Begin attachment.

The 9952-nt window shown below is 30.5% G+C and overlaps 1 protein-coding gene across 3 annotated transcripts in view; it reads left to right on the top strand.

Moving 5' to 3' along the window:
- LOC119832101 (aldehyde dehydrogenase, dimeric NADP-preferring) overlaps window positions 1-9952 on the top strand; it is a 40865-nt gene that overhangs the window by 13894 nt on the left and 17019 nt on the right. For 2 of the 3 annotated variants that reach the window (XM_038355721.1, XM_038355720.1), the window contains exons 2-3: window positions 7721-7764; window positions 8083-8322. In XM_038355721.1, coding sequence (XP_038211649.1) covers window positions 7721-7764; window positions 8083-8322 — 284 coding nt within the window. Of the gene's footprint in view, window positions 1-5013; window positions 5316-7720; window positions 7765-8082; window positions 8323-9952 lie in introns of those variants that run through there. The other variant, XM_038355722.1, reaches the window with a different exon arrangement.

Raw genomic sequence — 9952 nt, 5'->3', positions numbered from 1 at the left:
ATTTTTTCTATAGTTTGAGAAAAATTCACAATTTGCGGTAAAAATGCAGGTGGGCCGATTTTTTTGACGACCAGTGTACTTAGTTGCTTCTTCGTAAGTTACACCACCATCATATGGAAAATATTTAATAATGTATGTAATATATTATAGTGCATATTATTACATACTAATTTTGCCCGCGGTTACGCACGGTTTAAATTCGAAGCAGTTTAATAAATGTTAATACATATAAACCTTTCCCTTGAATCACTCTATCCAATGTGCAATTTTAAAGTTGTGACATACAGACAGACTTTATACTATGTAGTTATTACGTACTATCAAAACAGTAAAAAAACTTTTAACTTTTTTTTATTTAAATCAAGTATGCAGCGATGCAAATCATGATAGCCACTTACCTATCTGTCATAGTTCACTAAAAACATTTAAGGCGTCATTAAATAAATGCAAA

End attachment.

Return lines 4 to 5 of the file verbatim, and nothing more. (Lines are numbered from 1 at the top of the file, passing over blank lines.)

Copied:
Raw genomic sequence — 9952 nt, 5'->3', positions numbered from 1 at the left:
ATTTTTTCTATAGTTTGAGAAAAATTCACAATTTGCGGTAAAAATGCAGGTGGGCCGATTTTTTTGACGACCAGTGTACTTAGTTGCTTCTTCGTAAGTTACACCACCATCATATGGAAAATATTTAATAATGTATGTAATATATTATAGTGCATATTATTACATACTAATTTTGCCCGCGGTTACGCACGGTTTAAATTCGAAGCAGTTTAATAAATGTTAATACATATAAACCTTTCCCTTGAATCACTCTATCCAATGTGCAATTTTAAAGTTGTGACATACAGACAGACTTTATACTATGTAGTTATTACGTACTATCAAAACAGTAAAAAAACTTTTAACTTTTTTTTATTTAAATCAAGTATGCAGCGATGCAAATCATGATAGCCACTTACCTATCTGTCATAGTTCACTAAAAACATTTAAGGCGTCATTAAATAAATGCAAA